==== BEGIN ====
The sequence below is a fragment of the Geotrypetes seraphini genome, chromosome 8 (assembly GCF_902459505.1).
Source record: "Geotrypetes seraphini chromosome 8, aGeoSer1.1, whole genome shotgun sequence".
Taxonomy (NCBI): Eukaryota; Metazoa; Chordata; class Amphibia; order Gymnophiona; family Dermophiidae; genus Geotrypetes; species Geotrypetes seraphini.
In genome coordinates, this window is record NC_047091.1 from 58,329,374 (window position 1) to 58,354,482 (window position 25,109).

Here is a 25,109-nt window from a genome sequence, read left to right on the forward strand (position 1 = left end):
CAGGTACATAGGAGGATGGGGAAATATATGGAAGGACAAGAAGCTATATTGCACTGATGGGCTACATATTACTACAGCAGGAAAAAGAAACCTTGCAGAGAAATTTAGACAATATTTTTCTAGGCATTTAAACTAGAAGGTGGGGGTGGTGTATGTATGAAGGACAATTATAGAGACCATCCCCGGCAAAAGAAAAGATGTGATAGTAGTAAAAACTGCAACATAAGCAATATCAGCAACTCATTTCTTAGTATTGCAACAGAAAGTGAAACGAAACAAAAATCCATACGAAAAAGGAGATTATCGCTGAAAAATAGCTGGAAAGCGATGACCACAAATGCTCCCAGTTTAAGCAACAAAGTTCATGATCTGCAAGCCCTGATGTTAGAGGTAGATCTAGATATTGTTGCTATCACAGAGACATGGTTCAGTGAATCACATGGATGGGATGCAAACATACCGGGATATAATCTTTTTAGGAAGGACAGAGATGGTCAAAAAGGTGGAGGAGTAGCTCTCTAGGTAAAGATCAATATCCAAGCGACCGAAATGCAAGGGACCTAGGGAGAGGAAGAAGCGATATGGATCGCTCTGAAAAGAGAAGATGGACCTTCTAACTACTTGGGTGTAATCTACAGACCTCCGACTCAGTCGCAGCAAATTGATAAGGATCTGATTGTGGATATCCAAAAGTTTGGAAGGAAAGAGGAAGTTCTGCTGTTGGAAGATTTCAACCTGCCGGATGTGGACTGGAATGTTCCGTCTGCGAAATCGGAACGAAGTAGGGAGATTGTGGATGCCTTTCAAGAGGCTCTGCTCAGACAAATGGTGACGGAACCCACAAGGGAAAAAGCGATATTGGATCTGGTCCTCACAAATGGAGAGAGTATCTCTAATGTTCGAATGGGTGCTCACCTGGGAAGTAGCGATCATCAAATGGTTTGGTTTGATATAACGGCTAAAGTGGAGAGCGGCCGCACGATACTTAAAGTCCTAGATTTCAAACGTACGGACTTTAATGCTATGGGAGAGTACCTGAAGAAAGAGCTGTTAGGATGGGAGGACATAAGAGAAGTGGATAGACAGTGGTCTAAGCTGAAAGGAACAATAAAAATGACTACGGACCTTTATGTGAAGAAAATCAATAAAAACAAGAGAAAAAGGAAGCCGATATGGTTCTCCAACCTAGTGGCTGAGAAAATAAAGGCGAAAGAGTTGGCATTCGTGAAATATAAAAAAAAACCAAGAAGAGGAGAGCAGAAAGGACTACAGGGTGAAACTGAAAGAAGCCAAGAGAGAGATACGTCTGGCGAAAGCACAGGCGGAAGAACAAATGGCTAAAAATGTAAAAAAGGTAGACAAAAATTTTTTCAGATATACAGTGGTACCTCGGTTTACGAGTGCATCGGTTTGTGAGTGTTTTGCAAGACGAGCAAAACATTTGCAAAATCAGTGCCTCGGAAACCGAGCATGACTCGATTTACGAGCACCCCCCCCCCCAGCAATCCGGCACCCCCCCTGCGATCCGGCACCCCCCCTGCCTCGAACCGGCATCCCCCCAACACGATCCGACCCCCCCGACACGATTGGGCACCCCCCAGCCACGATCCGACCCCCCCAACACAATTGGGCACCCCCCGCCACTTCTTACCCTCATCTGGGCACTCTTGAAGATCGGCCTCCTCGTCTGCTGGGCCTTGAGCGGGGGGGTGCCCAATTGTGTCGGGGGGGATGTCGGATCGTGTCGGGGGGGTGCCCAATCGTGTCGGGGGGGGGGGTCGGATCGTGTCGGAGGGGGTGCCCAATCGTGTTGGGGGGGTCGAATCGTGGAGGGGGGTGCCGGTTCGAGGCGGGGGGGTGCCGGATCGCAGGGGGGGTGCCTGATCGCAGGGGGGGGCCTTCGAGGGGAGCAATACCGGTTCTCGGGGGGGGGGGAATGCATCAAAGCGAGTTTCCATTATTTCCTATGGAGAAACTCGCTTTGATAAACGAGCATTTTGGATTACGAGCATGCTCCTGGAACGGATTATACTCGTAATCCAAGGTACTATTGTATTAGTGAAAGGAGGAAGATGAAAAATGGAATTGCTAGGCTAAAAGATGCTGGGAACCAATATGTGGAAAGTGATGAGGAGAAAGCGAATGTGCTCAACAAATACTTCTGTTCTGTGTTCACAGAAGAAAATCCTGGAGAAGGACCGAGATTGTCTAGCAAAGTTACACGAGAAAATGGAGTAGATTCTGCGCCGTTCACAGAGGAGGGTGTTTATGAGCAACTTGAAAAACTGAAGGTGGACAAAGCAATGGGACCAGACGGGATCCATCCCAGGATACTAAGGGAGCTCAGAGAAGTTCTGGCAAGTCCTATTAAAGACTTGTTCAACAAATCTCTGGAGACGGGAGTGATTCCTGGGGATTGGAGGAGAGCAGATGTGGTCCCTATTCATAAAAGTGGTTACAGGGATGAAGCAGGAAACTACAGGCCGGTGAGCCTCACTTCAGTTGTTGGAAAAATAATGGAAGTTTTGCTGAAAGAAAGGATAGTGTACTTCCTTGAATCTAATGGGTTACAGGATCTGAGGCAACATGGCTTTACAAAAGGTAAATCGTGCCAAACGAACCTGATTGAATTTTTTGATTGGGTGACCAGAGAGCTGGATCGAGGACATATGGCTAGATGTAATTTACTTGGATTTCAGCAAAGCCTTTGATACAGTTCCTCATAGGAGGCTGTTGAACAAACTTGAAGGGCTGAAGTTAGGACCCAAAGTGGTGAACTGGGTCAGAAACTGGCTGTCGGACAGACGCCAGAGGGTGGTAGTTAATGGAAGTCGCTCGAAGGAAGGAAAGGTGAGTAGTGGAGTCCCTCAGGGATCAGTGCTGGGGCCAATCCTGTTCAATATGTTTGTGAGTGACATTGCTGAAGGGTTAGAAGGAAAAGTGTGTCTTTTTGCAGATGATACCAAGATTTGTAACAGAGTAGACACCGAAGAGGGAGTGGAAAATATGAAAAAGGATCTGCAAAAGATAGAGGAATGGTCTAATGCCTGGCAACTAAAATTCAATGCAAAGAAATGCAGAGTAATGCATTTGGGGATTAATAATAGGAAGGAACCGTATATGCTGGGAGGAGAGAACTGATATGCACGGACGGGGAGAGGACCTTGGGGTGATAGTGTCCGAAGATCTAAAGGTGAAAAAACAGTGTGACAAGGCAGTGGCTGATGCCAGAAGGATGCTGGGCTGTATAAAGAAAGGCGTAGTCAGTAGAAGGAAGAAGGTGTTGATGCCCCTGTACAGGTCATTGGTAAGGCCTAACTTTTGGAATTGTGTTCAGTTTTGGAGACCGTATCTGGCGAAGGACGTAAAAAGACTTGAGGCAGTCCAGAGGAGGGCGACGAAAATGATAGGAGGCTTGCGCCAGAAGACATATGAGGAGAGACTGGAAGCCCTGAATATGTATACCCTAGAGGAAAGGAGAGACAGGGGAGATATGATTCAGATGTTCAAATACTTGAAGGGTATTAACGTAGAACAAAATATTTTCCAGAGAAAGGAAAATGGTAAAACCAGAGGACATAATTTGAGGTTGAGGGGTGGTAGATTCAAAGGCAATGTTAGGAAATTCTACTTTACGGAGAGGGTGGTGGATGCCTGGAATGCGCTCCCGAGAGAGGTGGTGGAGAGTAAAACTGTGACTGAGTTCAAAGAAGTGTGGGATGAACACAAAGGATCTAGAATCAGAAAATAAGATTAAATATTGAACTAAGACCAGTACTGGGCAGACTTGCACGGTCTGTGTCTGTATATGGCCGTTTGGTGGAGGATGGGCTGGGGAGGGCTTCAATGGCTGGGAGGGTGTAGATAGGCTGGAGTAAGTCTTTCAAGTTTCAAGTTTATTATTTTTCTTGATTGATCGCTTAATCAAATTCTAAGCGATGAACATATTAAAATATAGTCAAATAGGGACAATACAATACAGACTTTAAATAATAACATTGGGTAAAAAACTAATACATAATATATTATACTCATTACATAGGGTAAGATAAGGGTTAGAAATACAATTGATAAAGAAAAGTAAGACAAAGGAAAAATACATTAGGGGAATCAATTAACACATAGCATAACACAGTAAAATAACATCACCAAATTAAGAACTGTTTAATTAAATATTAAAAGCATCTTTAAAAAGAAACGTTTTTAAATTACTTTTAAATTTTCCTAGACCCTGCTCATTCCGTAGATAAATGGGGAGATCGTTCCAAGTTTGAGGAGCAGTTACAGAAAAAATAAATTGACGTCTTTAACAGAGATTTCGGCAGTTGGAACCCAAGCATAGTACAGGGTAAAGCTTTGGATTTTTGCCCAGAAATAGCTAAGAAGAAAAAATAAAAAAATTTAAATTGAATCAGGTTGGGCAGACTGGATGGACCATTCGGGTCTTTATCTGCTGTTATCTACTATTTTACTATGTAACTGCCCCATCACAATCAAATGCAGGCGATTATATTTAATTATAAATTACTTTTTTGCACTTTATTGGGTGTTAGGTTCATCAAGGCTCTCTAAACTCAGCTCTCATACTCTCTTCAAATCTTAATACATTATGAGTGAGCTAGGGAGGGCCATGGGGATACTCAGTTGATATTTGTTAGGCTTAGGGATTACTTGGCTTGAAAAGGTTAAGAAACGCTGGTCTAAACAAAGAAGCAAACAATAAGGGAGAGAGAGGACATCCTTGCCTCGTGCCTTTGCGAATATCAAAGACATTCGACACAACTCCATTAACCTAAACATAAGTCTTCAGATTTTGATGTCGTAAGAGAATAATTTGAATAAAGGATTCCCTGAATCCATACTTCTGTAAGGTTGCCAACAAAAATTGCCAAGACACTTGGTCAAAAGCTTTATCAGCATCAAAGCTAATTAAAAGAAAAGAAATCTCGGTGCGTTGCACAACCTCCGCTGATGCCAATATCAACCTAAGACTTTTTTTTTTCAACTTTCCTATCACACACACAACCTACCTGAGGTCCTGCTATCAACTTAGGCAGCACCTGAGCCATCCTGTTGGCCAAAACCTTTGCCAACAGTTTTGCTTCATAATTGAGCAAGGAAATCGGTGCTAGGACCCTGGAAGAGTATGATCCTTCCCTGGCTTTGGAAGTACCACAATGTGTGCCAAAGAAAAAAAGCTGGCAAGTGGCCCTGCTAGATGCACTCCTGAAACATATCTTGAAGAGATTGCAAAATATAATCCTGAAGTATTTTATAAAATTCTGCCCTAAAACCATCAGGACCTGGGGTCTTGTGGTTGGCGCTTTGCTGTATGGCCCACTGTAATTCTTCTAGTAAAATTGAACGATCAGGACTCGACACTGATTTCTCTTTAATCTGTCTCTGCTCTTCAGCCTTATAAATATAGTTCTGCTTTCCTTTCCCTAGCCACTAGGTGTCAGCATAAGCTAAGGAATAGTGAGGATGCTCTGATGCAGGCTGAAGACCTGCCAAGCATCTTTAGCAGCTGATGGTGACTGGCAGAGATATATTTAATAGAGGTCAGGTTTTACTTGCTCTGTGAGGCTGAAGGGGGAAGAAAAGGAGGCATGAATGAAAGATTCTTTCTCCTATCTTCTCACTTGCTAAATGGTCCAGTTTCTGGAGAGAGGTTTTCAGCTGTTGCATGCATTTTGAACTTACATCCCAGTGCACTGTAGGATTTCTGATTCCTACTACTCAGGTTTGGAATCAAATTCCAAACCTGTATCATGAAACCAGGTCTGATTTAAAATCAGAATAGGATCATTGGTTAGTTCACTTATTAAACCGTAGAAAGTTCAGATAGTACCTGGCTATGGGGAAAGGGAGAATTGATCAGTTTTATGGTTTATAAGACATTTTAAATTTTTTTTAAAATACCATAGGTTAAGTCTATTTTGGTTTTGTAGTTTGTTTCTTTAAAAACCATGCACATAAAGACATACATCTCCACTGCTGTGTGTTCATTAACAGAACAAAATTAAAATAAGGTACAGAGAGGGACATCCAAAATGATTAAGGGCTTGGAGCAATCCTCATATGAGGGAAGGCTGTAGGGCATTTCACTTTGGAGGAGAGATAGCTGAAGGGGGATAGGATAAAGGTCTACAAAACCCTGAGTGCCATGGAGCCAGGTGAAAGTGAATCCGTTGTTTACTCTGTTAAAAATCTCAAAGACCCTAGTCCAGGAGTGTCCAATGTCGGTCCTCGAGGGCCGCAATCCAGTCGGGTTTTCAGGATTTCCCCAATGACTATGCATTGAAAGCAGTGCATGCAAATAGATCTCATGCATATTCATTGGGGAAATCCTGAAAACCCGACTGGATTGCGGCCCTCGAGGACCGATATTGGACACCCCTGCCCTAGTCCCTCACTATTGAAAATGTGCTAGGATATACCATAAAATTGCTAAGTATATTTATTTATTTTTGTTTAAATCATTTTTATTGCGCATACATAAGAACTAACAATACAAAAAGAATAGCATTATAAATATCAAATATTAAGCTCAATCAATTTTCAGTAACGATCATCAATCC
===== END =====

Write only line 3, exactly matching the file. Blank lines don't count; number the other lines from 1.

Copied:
Taxonomy (NCBI): Eukaryota; Metazoa; Chordata; class Amphibia; order Gymnophiona; family Dermophiidae; genus Geotrypetes; species Geotrypetes seraphini.